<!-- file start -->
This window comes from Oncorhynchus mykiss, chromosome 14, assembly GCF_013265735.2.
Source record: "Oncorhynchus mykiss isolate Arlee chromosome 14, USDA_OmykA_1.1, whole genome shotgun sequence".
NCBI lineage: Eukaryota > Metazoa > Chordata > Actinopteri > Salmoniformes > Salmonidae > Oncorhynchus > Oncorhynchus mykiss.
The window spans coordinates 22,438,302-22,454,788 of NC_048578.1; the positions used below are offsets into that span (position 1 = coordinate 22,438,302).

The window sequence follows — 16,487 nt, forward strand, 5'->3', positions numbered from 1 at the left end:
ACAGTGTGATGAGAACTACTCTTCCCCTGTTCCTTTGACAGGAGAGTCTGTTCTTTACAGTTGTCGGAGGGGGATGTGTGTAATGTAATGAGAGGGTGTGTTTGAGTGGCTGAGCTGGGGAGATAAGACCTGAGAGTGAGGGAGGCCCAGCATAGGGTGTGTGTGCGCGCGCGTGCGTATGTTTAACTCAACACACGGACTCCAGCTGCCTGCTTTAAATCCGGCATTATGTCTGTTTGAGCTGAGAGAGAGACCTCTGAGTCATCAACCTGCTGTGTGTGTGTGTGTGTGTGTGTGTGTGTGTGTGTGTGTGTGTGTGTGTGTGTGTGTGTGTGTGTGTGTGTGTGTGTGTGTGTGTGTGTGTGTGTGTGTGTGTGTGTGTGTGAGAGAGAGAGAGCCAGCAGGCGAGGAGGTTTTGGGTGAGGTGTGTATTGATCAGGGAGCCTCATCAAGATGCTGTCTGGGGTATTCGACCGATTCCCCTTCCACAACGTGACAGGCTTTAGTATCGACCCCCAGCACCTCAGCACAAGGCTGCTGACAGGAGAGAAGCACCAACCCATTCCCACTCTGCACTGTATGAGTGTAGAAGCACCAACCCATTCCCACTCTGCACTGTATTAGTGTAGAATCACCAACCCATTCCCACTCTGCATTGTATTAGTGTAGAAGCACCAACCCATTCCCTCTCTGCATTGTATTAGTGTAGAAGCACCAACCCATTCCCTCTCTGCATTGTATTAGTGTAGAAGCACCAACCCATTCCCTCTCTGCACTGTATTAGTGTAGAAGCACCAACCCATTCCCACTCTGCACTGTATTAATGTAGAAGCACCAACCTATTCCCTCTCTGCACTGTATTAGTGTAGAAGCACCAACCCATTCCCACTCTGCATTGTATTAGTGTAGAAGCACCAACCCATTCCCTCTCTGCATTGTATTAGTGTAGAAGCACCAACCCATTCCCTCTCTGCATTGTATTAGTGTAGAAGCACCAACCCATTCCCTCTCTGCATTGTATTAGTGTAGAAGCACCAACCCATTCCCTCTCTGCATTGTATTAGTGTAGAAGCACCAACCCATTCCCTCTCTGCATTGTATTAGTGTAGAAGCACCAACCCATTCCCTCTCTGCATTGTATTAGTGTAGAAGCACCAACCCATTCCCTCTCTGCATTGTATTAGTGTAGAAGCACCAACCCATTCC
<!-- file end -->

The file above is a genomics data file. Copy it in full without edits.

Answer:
This window comes from Oncorhynchus mykiss, chromosome 14, assembly GCF_013265735.2.
Source record: "Oncorhynchus mykiss isolate Arlee chromosome 14, USDA_OmykA_1.1, whole genome shotgun sequence".
NCBI lineage: Eukaryota > Metazoa > Chordata > Actinopteri > Salmoniformes > Salmonidae > Oncorhynchus > Oncorhynchus mykiss.
The window spans coordinates 22,438,302-22,454,788 of NC_048578.1; the positions used below are offsets into that span (position 1 = coordinate 22,438,302).

The window sequence follows — 16,487 nt, forward strand, 5'->3', positions numbered from 1 at the left end:
ACAGTGTGATGAGAACTACTCTTCCCCTGTTCCTTTGACAGGAGAGTCTGTTCTTTACAGTTGTCGGAGGGGGATGTGTGTAATGTAATGAGAGGGTGTGTTTGAGTGGCTGAGCTGGGGAGATAAGACCTGAGAGTGAGGGAGGCCCAGCATAGGGTGTGTGTGCGCGCGCGTGCGTATGTTTAACTCAACACACGGACTCCAGCTGCCTGCTTTAAATCCGGCATTATGTCTGTTTGAGCTGAGAGAGAGACCTCTGAGTCATCAACCTGCTGTGTGTGTGTGTGTGTGTGTGTGTGTGTGTGTGTGTGTGTGTGTGTGTGTGTGTGTGTGTGTGTGTGTGTGTGTGTGTGTGTGTGTGTGTGTGTGTGTGTGTGTGTGTGTGAGAGAGAGAGAGCCAGCAGGCGAGGAGGTTTTGGGTGAGGTGTGTATTGATCAGGGAGCCTCATCAAGATGCTGTCTGGGGTATTCGACCGATTCCCCTTCCACAACGTGACAGGCTTTAGTATCGACCCCCAGCACCTCAGCACAAGGCTGCTGACAGGAGAGAAGCACCAACCCATTCCCACTCTGCACTGTATGAGTGTAGAAGCACCAACCCATTCCCACTCTGCACTGTATTAGTGTAGAATCACCAACCCATTCCCACTCTGCATTGTATTAGTGTAGAAGCACCAACCCATTCCCTCTCTGCATTGTATTAGTGTAGAAGCACCAACCCATTCCCTCTCTGCATTGTATTAGTGTAGAAGCACCAACCCATTCCCTCTCTGCACTGTATTAGTGTAGAAGCACCAACCCATTCCCACTCTGCACTGTATTAATGTAGAAGCACCAACCTATTCCCTCTCTGCACTGTATTAGTGTAGAAGCACCAACCCATTCCCACTCTGCATTGTATTAGTGTAGAAGCACCAACCCATTCCCTCTCTGCATTGTATTAGTGTAGAAGCACCAACCCATTCCCTCTCTGCATTGTATTAGTGTAGAAGCACCAACCCATTCCCTCTCTGCATTGTATTAGTGTAGAAGCACCAACCCATTCCCTCTCTGCATTGTATTAGTGTAGAAGCACCAACCCATTCCCTCTCTGCATTGTATTAGTGTAGAAGCACCAACCCATTCCCTCTCTGCATTGTATTAGTGTAGAAGCACCAACCCATTCCCTCTCTGCATTGTATTAGTGTAGAAGCACCAACCCATTCC